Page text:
And they totally dominated the afternoon, the only crew to clear stage 20 and one of only 3 to clear 10 and 12. The McDells didn’t go down without a fight though, also zeroing #12, and the only crew to zero 8, as well as taking the speed section by almost half a second to comfortably hold onto 2nd.

After the win, Jarred was full of praise for his Whakatane based co-driver, who he said spends an incredible amount of time on the truck. “He’ll think nothing of climbing into his ute after work, picking up some part or other in Putaruru or Hamilton, and bringing it on up to us in Auckland.

He reckons Crawford is the perfect co-driver. “Fleche is a contract log harvester in the bay, so he spends all day in his machine pulling levers in the bush. What better practice could you get?” he asks. “We have really settled in as a team, he’s great at reading what I’m trying to do!”

Neither Phillip Walton (who had totally dominated the Rangiwahia double header weekend) or Rowan Huckstep (a giant killing 3rd place in round 3) were able to repeat their performances, Walton finishing 8th overall, and Huckstep out after just 8 stages in the morning, for only his second DNF ever.

Philip Walton could only manage 8th overall.

“We had a bit of a tumble over backwards,” Rowan reported on Facebook, “and bent the front of the frame down into the diff and jammed the shifter.”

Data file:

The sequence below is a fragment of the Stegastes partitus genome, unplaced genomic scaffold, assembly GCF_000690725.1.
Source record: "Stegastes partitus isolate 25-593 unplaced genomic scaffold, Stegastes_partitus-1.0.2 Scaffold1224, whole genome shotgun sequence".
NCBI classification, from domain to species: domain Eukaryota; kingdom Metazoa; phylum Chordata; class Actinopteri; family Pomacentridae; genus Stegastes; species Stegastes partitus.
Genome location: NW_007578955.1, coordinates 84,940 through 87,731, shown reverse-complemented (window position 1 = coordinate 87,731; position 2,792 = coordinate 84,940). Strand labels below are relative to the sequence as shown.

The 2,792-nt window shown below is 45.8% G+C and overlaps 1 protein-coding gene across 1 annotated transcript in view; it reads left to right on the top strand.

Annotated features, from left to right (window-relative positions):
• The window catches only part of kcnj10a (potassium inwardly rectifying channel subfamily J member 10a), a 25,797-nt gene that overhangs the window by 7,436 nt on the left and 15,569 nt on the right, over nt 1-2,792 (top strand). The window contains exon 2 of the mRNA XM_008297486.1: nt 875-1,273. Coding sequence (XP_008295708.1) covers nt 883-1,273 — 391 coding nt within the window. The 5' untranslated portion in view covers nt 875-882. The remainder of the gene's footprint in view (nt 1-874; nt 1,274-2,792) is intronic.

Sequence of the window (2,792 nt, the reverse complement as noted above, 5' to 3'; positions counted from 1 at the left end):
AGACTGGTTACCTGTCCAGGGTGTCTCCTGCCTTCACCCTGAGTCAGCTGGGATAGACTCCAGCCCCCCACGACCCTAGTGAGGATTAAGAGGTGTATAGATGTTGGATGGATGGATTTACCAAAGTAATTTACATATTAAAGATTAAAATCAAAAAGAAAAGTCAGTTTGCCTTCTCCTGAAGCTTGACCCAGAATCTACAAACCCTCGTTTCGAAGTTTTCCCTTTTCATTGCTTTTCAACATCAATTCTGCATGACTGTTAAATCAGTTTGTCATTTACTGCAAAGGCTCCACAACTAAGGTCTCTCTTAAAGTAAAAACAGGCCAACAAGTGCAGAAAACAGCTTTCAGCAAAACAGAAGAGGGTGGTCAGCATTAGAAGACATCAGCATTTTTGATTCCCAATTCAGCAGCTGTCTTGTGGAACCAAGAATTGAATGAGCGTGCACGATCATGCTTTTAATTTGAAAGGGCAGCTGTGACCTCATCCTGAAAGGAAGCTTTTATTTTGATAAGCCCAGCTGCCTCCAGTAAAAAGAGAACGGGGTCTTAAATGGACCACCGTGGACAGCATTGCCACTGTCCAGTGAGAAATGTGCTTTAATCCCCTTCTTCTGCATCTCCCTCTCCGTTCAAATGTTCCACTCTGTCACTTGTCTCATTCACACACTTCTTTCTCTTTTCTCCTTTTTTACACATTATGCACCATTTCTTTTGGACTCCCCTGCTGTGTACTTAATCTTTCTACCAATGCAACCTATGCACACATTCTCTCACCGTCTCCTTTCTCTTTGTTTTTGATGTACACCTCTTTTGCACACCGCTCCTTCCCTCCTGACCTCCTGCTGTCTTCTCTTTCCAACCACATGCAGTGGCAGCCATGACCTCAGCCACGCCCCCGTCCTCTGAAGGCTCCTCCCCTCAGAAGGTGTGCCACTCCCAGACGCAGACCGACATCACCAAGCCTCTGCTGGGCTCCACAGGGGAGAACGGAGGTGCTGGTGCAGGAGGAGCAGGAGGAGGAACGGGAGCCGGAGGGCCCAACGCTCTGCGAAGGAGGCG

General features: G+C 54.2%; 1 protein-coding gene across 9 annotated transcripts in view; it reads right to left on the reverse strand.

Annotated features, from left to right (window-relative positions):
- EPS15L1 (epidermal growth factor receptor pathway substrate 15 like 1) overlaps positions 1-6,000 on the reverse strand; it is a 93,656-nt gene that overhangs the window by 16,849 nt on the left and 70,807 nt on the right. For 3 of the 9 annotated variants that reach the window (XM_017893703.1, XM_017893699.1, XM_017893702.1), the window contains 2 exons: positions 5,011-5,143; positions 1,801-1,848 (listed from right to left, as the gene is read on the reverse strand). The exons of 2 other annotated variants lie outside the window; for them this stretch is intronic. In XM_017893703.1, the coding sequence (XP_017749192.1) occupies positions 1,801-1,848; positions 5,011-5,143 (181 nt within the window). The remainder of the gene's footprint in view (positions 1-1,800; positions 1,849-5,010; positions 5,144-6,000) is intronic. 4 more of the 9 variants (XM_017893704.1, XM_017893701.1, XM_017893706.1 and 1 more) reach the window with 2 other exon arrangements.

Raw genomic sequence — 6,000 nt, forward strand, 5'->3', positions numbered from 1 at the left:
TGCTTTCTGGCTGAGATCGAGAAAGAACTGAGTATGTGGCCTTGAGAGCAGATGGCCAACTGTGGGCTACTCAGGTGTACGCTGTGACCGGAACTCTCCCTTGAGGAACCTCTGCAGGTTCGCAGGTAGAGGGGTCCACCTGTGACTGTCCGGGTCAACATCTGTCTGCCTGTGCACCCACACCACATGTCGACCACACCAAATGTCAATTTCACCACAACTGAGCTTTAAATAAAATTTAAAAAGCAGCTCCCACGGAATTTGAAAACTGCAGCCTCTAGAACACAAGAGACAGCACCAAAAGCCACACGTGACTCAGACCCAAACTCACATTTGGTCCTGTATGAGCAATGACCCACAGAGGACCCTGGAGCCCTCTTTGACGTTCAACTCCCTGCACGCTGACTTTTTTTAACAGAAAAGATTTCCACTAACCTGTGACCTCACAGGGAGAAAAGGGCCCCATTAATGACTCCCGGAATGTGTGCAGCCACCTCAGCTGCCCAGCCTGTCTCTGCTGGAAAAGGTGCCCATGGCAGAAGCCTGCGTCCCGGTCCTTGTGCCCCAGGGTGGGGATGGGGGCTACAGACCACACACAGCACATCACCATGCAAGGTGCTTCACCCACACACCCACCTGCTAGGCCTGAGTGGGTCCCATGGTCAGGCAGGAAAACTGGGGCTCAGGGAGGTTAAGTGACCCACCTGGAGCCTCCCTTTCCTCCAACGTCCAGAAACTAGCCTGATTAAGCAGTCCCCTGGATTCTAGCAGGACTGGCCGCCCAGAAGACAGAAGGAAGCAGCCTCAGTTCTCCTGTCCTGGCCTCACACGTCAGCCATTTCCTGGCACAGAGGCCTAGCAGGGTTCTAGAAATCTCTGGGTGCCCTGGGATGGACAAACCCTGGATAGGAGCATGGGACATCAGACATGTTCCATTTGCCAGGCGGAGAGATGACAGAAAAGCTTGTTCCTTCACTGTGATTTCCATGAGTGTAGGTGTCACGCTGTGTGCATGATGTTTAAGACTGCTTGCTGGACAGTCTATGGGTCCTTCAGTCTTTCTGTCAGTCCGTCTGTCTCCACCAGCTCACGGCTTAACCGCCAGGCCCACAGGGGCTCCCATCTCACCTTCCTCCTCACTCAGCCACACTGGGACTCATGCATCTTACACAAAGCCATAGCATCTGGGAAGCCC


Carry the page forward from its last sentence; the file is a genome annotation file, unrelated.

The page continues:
The mornings retirement rate was unusually high for D-class, with 4 teams out before the halfway point.

Sitting in fourth at midday, Scott Biggs and Sam Thomsen overtook Derek Smyth and Paul Chapman for 3rd then moved into second briefly, till a disastrous 80 to the McDells clear run on #8  dropped them back. Smythe and Chapman held onto 4th, with Russell Luders and Chris Tomalin rounding out the top 5.

Biggs and Thomsen won the morning speed section from Smythe and Chapman, while the McDells won the afternoon from the Biggs and Crawford Nitro 2.

In the smaller classes, Caleb (showboat) Adlam won E, Paul Taylor F, Daniel Morris J, and Brent Ward took out K with a score that would have brought him home ahead of some of the class D trucks.

Caleb Adlam won Class-E. Pic by ‘Skid’ Mark Pincock.

So with 3 winners from 4 rounds, the series moves up to Ohinewai for the Counties Four Wheel Club hosted Round 5. It’s a chance for either of the Biggs teams, or the McDells to gain a bit of a buffer in a very close top 3, or will the ever present Luders or Smythe trucks finally get that elusive win? Then there is Phil Walton looking for that third win for the season.

As Rowan Huckstep said in his Facebook post, “Bring on round 5!!”